Publication in: Fall 2023 Issue

Music Therapy as a form of Intervention for Autism Spectrum Disorder
Caroline Scholer
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Faculty Mentor(s):
Caitlin Brez
Abstract / Summary:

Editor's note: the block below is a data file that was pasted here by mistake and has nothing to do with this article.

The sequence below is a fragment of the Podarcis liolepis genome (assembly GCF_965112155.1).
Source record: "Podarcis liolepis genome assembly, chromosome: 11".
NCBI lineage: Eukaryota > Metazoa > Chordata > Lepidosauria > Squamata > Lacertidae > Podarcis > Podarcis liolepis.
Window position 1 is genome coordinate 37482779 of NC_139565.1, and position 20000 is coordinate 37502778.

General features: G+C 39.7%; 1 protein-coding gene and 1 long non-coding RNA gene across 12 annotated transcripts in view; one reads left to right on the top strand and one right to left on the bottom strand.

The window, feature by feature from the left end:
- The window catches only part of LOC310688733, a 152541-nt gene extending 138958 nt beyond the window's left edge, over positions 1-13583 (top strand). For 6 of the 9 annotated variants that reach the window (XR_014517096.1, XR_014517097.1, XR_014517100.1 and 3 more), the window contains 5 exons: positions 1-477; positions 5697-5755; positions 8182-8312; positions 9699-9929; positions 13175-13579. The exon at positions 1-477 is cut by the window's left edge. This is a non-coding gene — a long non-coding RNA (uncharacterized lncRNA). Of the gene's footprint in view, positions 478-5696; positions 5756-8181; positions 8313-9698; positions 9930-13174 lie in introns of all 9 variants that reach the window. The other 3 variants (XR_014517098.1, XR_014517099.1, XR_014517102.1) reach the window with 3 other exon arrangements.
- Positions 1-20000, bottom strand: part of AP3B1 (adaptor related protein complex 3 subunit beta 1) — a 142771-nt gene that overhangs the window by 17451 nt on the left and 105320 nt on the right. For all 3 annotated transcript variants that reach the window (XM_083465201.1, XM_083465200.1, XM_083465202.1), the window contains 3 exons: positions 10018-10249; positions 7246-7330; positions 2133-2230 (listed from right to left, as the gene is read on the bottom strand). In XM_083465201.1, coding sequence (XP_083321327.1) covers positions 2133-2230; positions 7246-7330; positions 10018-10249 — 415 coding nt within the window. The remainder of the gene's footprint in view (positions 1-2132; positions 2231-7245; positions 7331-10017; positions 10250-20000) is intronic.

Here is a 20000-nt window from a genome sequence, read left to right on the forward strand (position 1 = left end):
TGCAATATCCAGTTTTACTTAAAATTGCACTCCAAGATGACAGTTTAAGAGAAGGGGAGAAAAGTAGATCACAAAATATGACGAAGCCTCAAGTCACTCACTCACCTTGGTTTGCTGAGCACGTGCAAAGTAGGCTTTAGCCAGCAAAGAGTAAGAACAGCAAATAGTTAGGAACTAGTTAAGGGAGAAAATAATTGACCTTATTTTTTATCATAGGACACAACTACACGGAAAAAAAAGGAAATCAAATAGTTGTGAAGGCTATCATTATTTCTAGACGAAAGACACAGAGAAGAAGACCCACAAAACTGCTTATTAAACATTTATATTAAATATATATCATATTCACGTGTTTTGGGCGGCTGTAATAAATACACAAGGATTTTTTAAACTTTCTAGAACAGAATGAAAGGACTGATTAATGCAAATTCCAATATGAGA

For many years, music has been regarded as a therapeutic asset, dating back as early as the 1700s. Music has been used in a variety of therapeutic forums, specifically as a method of intervention. Most commonly known as music therapy (MT), it is utilized as a tool to help strengthen developmental skills, and as a primary way to improve communication and social skills. These benets are especially valuable for individuals with Autism Spectrum Disorder. Autism Spectrum Disorder (ASD) specifically contains deficits in impaired communication, reciprocal social interaction and restricted interests, in which music has been shown to further develop through a socio-emotive lens. This can be used to help them further social knowledge, and to provide a structure for social interactions. Music offers a powerful way to improve social skills and communication, and successfully incorporates social-pragmatic skills through conversational lyrics, the act of imitating body movements or language, and purposeful musical coordination. This literary review aims to understand the effectiveness of music’s role in the application of improving ASD symptoms. It will further discuss music’s importance for ASD individuals from a developmental perspective, through adolescence up until emerging adulthood. Within this review, we will be looking at the perceived benefits regarding music-based intervention (music therapy) and its effects on individuals with Autism Spectrum Disorder. We will also be exploring the different confounding variables of MT intervention, and how they can be assessed and accounted for moving onward. We hypothesize that those who incorporate music into their daily lives report a positive correlation between music and the effectiveness of improving various deficits of ASD.
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